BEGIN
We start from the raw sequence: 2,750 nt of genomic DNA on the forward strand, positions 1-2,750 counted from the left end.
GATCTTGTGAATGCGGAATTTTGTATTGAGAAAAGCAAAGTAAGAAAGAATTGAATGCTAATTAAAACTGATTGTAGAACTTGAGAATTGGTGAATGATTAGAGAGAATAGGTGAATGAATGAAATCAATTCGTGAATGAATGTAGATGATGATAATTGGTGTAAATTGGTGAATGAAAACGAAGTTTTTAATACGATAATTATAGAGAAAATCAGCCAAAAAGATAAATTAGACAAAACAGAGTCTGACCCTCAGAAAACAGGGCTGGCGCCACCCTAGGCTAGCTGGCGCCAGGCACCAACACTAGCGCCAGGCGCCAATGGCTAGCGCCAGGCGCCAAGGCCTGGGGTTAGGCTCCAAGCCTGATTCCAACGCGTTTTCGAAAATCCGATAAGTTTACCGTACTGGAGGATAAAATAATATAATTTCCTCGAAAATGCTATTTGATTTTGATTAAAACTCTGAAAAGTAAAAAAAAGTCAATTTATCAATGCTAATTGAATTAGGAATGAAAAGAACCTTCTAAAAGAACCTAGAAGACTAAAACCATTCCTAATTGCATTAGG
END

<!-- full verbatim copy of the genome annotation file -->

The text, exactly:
We start from the raw sequence: 2,750 nt of genomic DNA on the forward strand, positions 1-2,750 counted from the left end.
GATCTTGTGAATGCGGAATTTTGTATTGAGAAAAGCAAAGTAAGAAAGAATTGAATGCTAATTAAAACTGATTGTAGAACTTGAGAATTGGTGAATGATTAGAGAGAATAGGTGAATGAATGAAATCAATTCGTGAATGAATGTAGATGATGATAATTGGTGTAAATTGGTGAATGAAAACGAAGTTTTTAATACGATAATTATAGAGAAAATCAGCCAAAAAGATAAATTAGACAAAACAGAGTCTGACCCTCAGAAAACAGGGCTGGCGCCACCCTAGGCTAGCTGGCGCCAGGCACCAACACTAGCGCCAGGCGCCAATGGCTAGCGCCAGGCGCCAAGGCCTGGGGTTAGGCTCCAAGCCTGATTCCAACGCGTTTTCGAAAATCCGATAAGTTTACCGTACTGGAGGATAAAATAATATAATTTCCTCGAAAATGCTATTTGATTTTGATTAAAACTCTGAAAAGTAAAAAAAAGTCAATTTATCAATGCTAATTGAATTAGGAATGAAAAGAACCTTCTAAAAGAACCTAGAAGACTAAAACCATTCCTAATTGCATTAGG